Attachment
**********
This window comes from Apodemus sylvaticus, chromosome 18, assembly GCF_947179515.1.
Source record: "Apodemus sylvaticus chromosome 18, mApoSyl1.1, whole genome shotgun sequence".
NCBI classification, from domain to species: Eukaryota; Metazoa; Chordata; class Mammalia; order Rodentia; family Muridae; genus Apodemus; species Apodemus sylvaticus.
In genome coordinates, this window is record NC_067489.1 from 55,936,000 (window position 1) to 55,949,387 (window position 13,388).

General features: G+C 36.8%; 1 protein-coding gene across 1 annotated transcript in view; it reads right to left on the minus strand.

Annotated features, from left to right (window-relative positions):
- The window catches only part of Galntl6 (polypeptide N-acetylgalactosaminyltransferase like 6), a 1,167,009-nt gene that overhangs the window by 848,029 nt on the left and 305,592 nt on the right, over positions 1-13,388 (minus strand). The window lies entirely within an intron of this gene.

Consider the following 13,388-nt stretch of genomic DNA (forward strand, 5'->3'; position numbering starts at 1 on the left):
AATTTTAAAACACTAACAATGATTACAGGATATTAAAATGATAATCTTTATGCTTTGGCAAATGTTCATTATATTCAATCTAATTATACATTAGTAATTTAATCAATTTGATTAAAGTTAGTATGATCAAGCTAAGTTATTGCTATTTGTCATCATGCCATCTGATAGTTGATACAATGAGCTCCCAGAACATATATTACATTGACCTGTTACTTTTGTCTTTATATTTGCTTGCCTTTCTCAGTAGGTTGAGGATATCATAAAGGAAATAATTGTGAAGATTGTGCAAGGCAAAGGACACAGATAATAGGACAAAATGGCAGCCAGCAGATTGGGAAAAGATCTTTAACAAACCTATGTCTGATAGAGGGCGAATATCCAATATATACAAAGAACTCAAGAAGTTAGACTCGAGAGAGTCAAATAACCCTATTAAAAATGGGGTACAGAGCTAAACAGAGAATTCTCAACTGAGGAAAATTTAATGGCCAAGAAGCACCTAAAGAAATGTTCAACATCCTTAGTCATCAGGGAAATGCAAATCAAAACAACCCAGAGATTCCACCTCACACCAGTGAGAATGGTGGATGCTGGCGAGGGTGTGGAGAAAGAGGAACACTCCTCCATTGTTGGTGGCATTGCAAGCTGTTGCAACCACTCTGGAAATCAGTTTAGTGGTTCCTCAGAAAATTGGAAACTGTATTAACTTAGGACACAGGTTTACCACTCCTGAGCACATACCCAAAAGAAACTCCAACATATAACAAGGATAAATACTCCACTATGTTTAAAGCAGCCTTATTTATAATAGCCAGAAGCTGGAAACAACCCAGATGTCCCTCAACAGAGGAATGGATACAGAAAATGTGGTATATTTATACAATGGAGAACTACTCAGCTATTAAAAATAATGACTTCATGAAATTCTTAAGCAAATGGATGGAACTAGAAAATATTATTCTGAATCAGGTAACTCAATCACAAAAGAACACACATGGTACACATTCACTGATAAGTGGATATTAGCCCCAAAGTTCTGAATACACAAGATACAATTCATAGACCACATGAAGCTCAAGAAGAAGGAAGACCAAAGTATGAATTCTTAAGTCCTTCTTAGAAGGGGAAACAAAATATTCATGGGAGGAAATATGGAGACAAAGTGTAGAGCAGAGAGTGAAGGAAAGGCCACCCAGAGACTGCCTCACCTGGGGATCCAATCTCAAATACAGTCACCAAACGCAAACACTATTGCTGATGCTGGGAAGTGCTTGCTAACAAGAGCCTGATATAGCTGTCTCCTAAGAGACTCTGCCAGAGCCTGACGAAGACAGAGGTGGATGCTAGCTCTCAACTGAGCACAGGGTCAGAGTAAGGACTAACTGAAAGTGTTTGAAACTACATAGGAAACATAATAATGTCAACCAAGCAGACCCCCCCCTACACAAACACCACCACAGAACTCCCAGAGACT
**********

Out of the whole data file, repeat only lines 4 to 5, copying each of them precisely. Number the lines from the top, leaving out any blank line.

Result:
In genome coordinates, this window is record NC_067489.1 from 55,936,000 (window position 1) to 55,949,387 (window position 13,388).

General features: G+C 36.8%; 1 protein-coding gene across 1 annotated transcript in view; it reads right to left on the minus strand.